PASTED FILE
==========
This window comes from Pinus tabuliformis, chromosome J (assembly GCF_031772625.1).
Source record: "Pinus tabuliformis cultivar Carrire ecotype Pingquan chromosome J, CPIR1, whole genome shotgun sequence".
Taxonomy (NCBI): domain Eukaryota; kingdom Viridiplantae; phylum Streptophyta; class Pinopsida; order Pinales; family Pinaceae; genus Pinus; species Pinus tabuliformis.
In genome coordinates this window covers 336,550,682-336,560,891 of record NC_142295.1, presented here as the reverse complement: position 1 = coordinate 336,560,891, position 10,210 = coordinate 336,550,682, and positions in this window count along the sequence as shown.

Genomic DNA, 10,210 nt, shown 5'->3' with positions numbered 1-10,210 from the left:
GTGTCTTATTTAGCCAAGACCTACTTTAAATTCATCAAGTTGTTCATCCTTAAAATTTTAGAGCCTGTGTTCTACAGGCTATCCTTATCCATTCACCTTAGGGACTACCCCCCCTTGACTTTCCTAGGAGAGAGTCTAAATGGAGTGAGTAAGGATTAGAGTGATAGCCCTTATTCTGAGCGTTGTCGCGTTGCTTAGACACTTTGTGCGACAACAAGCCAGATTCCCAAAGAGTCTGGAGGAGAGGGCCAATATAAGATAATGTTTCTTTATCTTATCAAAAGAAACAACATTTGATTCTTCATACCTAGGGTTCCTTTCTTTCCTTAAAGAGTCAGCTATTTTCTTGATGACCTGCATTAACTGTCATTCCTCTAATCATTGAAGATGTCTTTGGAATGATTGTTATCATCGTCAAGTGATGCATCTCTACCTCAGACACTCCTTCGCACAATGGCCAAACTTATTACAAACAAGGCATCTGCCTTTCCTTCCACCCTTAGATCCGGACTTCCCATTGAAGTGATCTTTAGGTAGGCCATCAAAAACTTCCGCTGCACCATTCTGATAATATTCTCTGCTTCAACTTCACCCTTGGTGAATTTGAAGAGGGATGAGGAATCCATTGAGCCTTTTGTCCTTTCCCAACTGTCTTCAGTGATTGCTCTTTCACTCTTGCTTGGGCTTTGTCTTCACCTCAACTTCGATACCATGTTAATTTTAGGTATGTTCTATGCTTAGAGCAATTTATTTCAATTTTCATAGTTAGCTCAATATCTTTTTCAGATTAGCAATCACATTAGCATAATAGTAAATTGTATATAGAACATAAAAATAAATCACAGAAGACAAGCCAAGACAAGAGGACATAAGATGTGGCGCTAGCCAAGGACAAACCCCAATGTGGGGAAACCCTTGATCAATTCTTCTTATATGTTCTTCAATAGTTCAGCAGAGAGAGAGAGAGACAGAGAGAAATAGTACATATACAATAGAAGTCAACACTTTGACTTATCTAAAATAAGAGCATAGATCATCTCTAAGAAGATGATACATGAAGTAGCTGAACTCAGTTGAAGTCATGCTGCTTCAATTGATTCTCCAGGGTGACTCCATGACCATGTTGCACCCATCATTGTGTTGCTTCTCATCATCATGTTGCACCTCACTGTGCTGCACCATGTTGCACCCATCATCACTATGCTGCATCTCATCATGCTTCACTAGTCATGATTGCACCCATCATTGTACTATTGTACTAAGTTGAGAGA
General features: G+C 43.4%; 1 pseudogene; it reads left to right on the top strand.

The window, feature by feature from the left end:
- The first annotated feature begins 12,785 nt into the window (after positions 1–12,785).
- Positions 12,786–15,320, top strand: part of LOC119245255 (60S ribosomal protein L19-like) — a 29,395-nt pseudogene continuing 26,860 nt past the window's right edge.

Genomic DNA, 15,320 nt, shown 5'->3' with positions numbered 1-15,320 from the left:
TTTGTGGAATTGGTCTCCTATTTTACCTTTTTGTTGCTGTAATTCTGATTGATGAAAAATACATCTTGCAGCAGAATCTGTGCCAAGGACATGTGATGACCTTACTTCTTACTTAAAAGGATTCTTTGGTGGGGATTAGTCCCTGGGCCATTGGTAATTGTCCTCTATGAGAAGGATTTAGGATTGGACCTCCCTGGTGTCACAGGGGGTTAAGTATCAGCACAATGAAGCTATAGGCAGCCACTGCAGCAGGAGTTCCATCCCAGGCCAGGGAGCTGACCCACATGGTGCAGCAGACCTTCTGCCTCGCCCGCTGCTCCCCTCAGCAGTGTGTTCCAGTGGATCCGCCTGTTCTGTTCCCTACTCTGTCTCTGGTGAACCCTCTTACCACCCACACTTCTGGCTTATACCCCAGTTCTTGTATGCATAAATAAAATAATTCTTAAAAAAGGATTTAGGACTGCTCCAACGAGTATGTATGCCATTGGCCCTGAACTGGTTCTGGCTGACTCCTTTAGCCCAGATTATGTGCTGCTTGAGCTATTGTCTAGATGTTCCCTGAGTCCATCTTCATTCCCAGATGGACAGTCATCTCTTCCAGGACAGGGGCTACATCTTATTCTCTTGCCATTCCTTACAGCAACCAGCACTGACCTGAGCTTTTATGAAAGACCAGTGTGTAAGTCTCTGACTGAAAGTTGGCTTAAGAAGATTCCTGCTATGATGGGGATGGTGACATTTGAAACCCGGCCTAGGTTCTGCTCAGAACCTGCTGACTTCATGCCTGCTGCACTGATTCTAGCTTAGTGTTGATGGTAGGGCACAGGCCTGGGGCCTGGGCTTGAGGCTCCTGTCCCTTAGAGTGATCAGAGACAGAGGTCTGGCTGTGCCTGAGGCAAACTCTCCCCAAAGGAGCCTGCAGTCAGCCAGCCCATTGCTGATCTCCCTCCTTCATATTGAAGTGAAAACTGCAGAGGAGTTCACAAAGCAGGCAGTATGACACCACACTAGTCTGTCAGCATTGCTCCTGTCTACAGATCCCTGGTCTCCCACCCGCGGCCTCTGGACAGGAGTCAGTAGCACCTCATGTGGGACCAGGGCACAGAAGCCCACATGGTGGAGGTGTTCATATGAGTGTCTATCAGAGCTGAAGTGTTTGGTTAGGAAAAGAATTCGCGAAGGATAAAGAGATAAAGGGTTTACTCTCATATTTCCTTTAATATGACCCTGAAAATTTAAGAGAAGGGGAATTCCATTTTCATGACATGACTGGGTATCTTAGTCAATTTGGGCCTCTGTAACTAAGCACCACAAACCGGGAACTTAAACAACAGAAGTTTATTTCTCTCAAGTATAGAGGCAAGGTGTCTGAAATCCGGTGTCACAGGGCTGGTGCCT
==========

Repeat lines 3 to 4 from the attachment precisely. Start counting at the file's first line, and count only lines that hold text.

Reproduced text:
Taxonomy (NCBI): domain Eukaryota; kingdom Viridiplantae; phylum Streptophyta; class Pinopsida; order Pinales; family Pinaceae; genus Pinus; species Pinus tabuliformis.
In genome coordinates this window covers 336,550,682-336,560,891 of record NC_142295.1, presented here as the reverse complement: position 1 = coordinate 336,560,891, position 10,210 = coordinate 336,550,682, and positions in this window count along the sequence as shown.